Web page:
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Mental health support: who do I turn to?

Mental health issues are on the rise. What services are available for people experiencing them?

Are you living with a mental health condition and don’t know where to turn? You’re not alone. Around half the Australian population will experience a mental health issue at some point during their lifetime, and new data from the Medibank Better Health Index suggests certain conditions — including anxiety, depression and panic attacks — are on the rise, with each showing a marked increase over the past six years.

If you’re living with a mental health condition, don’t do it in silence. There are treatment options available to all Australians — whether you have private health insurance or not. It’s just a matter of knowing what’s out there and where to start.

So, what’s the first step?

Speak to your GP

If you haven’t been feeling yourself for some time, the first thing to do is speak to your GP. They can assess your symptoms to make a diagnosis, develop a mental health care plan specific to your needs, and provide a referral for a mental health specialist. While you may have to pay extra for consultations with a specialist, Medicare does provide a rebate if you have a referral. Check all costs when booking your appointment to avoid any unexpected fees.

MORE: How our mental health differs from state to state

Psychiatrists, psychologists, counsellors….what’s the difference?

Once you’ve got a mental health care plan, your doctor may refer you to a specialist who can help. This could be a psychiatrist, psychologist or counsellor. Under Medicare, everyone with a care plan is entitled to 10 subsidised specialist appointments each year.

Counsellors

Counsellor is a generic term for someone who offers talking therapy and may be a psychologist, nurse, social worker or occupational therapist. It’s a good idea to check that your counsellor is accredited and qualified with a governing body.

Psychologists

Psychologists are university-educated and must be registered to work with the Psychology Board of Australia. Psychologists can provide talking therapy to deal with problems like depression, anxiety, stress and grief.

Psychiatrists

While psychologists and psychiatrists share many similarities, the major difference between the two is psychiatrists are trained as medical doctors, and specialise in mental health treatment. Psychiatrists are able to prescribe medications and admit people to hospital, while psychologists cannot. There is no hard and fast rule, but psychiatrists tend to look after people whose mental health problems are more severe or complex.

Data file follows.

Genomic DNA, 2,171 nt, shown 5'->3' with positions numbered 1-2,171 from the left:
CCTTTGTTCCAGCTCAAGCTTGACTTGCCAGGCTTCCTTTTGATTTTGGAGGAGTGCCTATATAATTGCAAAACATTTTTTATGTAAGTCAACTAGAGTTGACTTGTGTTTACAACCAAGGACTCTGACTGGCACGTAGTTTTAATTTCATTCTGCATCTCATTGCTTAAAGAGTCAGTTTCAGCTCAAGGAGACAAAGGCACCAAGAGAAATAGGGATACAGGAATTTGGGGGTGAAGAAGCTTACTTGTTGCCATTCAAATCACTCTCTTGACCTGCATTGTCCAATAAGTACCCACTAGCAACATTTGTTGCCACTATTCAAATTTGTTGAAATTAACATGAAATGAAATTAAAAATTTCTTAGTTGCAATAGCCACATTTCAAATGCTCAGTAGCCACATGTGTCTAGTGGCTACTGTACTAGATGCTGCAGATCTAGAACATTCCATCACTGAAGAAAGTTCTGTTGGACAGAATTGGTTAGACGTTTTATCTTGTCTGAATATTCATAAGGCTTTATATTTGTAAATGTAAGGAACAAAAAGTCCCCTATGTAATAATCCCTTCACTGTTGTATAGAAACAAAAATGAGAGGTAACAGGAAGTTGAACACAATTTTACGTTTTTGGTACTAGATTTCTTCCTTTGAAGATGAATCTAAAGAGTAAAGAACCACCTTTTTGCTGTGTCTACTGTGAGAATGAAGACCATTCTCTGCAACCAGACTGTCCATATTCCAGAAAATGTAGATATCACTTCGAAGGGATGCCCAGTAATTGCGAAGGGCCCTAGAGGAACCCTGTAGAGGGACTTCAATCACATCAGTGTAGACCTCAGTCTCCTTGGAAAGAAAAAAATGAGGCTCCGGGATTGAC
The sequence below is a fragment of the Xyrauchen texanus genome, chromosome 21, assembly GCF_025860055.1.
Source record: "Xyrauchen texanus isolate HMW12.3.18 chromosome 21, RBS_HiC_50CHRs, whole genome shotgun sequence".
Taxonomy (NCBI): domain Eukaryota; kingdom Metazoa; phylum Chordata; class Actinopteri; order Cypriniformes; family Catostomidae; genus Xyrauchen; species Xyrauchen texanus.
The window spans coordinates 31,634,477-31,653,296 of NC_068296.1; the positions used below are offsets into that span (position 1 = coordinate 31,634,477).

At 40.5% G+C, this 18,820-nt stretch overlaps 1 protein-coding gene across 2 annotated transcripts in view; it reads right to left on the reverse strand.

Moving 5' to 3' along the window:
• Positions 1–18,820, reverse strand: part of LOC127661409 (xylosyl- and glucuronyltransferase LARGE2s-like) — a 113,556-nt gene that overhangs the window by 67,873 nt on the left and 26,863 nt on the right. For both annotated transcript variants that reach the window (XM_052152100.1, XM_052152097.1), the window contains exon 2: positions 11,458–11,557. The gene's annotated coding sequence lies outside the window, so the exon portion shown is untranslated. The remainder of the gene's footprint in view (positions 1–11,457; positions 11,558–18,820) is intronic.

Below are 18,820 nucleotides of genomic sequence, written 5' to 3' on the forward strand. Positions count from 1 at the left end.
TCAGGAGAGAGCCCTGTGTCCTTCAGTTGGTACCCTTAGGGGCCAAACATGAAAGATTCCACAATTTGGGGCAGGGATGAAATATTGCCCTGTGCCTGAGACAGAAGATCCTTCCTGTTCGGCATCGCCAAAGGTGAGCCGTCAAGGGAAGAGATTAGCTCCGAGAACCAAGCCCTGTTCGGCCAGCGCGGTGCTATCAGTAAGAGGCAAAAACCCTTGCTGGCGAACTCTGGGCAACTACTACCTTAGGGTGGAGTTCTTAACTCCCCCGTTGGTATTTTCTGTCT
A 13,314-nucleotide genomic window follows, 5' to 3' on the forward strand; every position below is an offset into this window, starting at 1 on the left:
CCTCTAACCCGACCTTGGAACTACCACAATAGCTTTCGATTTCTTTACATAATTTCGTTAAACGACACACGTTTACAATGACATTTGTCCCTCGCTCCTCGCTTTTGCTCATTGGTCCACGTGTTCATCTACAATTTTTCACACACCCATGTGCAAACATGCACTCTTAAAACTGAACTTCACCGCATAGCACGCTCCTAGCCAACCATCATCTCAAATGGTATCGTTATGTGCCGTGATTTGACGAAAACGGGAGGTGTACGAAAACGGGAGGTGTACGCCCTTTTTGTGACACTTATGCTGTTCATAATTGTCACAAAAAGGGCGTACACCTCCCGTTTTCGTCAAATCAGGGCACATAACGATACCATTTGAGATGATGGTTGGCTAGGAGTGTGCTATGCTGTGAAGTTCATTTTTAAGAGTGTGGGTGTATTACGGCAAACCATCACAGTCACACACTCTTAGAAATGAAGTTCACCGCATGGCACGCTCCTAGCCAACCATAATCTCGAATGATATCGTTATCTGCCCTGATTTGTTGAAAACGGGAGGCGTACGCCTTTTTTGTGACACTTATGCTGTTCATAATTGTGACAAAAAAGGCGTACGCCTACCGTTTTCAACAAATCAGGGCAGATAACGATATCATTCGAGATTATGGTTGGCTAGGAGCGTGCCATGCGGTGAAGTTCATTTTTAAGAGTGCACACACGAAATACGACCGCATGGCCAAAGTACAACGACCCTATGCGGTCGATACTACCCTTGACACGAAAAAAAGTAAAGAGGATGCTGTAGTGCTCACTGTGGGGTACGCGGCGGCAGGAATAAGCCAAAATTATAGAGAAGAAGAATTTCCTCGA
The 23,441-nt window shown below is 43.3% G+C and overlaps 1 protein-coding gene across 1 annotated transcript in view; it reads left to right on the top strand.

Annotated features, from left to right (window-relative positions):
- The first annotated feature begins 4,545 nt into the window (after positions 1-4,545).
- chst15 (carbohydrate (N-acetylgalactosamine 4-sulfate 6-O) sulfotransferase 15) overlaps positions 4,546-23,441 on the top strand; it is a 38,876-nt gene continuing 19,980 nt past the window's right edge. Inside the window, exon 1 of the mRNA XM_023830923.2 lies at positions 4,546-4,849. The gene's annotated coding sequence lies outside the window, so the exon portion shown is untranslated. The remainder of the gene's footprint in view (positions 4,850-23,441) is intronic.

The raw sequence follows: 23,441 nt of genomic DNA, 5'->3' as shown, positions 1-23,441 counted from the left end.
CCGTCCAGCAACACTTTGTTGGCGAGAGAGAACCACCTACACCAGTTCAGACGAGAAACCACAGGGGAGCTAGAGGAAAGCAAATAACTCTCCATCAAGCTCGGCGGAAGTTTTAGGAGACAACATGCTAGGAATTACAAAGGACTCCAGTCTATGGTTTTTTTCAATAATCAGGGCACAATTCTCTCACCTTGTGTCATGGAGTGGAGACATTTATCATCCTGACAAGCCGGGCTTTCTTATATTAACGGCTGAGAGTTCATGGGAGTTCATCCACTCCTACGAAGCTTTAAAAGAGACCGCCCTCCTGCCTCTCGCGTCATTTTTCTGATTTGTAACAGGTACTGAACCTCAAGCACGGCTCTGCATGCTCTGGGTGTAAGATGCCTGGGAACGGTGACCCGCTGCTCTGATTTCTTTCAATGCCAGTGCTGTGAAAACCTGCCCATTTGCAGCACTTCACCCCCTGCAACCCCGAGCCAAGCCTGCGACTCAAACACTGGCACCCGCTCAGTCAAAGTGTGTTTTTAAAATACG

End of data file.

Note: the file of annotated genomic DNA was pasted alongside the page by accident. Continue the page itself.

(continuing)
MORE:  How to manage panic attacks  

Hospital services

If you are experiencing severe mental health problems, you might need to spend some time in hospital. Both public and private hospitals provide mental health services. You may be referred to a hospital through an emergency department, community mental health team or your GP.

Online resources

In addition to in-person services, there are also a number of online resources available, including:

  • beyondblue for information and advice, as well as an online live chat. You can also call and speak to someone 24 hours a day on 1300 22 4636.
  • Lifeline for crisis support and suicide prevention services with an online live chat. You can also call them 24 hours a day on 13 11 14.

How can private health insurance help with mental health treatment?

Under Australia’s public mental health system, everyone with a mental health care plan is entitled to 10 appointments per year with a mental health specialist, subsidised by Medicare. If you have private health insurance with Extras cover that includes psychology and you’ve served your waiting periods, you may be able to use your cover to help pay towards additional appointments with a psychologist, or to help pay towards an appointment with a psychologist when you haven’t got a mental health care plan from your GP*.

If you are experiencing severe mental health problems and have been referred to hospital, private health insurance can help pay towards treatment in a private hospital. If you have hospital cover and you’ve served your waiting periods, it can help pay towards your hospital accommodation and any medical charges raised by doctors where a Medicare benefit is payable. Limits and conditions often apply depending on the type of cover you have and the hospital you’re admitted to. If you’re unsure what you’re covered for, double check your policy and confirm with your health insurance provider what out-of-pocket expenses you can expect.

Want health cover for your body and your mind?  Medibank’s team of experts will help you find cover to suit your needs; now and in the future.

*Benefits are subject to annual limits

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